2013 needs to be the year the Left reinvigorates its commitment to executive accountability and to the defence of unpopular minorities—or, warns Frances Webber, we are on a very nasty slippery slope indeed.
By the end of 2012, no-one could plead ignorance of British complicity in extra-judicial killings by U.S. drones in Pakistan, Somalia, Yemen and elsewhere, or of our government’s involvement in illegal rendition to torture, whether as a gift to Gaddafi or as a more or less willing partner in the U.S.-led war on terror. Nor can we say we don’t know of the systematic torture of detainees by British soldiers in Iraq, despite (or perhaps because of) the MoD’s paying millions in compensation to hundreds of former detainees. But settling damages claims is only one way the government avoids scrutiny of its part in these recent and ongoing atrocities, all in flagrant breach of international law obligations (and of ministerial assurances).
If the Justice and Security bill currently going through parliament becomes law, evidence of such wrongdoing by state agents would likely never see the light of day, concealed from those seeking redress and the public in secret hearings. The shibboleth of national security, brought in to prevent political embarrassment, is destroying basic principles of justice: the right of one party to hear and challenge the evidence brought by the other, already gone in deportation and terrorist prevention order cases.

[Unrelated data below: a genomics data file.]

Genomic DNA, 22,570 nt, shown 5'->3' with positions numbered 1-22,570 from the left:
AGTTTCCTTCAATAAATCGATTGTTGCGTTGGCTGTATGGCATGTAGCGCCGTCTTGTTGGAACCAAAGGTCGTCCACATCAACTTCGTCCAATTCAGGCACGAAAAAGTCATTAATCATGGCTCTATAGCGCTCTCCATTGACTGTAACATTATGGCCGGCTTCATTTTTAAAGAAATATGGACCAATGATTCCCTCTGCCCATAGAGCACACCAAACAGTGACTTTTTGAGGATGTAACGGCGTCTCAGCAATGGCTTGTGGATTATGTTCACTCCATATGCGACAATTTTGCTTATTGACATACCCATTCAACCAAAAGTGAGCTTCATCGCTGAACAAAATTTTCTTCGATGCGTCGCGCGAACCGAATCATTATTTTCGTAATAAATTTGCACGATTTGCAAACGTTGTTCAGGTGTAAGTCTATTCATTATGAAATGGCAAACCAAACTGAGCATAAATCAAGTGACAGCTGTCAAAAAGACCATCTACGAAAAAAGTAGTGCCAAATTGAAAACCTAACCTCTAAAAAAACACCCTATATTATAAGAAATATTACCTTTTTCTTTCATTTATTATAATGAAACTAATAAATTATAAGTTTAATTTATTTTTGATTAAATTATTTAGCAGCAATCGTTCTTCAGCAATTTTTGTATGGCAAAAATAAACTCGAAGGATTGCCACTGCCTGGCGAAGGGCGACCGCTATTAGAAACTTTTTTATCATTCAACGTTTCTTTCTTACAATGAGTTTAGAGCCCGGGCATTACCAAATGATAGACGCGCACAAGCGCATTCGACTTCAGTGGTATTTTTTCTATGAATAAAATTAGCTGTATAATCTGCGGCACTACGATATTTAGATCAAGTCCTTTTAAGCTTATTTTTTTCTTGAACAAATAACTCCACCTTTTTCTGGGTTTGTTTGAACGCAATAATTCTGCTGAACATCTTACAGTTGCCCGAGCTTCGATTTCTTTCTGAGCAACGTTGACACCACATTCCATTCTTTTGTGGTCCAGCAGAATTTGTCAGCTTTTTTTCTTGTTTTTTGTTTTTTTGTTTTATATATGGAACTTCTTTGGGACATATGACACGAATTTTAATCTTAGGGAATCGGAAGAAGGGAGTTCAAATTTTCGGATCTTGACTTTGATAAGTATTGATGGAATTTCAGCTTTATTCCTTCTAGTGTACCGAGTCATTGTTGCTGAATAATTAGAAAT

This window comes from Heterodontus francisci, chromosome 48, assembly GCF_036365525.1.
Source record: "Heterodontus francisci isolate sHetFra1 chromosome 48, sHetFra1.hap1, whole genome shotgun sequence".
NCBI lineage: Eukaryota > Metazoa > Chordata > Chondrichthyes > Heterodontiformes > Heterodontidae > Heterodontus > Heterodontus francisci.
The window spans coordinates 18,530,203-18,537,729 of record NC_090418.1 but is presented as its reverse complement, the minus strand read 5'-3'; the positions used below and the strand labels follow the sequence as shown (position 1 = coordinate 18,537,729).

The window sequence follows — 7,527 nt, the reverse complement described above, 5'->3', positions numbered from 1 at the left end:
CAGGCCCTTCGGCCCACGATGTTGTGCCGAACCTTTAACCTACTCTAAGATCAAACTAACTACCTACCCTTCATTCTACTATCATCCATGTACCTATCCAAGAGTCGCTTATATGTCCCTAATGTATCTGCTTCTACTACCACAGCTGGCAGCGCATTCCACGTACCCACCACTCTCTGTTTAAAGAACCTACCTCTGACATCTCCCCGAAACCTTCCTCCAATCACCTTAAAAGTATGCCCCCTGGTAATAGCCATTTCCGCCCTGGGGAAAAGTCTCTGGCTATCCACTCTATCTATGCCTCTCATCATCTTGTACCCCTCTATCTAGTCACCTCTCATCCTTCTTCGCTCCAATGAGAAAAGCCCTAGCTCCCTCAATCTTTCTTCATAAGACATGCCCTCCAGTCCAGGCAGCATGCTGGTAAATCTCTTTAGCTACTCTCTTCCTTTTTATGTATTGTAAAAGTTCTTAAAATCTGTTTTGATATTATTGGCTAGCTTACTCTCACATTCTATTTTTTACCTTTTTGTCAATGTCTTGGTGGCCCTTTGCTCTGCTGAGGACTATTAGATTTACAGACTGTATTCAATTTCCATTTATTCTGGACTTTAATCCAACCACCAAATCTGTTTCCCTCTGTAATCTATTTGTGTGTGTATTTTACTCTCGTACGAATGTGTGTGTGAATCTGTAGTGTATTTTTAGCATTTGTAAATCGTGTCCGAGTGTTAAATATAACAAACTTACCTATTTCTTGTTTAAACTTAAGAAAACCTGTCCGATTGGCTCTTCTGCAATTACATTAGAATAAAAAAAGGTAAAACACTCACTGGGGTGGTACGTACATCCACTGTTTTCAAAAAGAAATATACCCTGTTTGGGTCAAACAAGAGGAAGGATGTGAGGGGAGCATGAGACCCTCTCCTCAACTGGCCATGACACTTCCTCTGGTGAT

At the same time, tireless campaigning by the Right against the European Court of Human Rights, leading its president to complain of ‘vitriolic’ and ‘xenophobic fury’, seems to have frightened the court into a less rigorous scrutiny of British cases, and the Brighton Declaration seeks to cement this approach.
These measures, eating away at the rule of law, are largely unopposed, affecting mainly ‘unpopular minorities’: migrants, Muslims, suspected terrorists, foreign national prisoners. But we all know history’s lessons on the spread of tyranny. And further developments are set to damage the fabric of justice in the UK. Legal aid is being withdrawn in April across a whole range of areas. Those facing rent hikes, redundancy, benefit cuts or deportation will have no access to publicly funded legal advice, never mind representation, no matter how complex the legal issues. Judicial review—a hugely successful, relatively speedy and inexpensive system for challenging executive decision-making—is to be made more difficult and more costly for litigants. Other accountability mechanisms for public authorities—equality duties, for example—face dilution or abolition.
2013 needs to be the year the Left reinvigorates its commitment to basic justice, to executive accountability and to the defence of unpopular minorities—or we are on a very nasty slippery slope indeed.
Frances Webber is a retired human rights lawyer, vice-chair of the Institute of Race Relations and the author of Borderline Justice: the fight for refugee and migrant rights.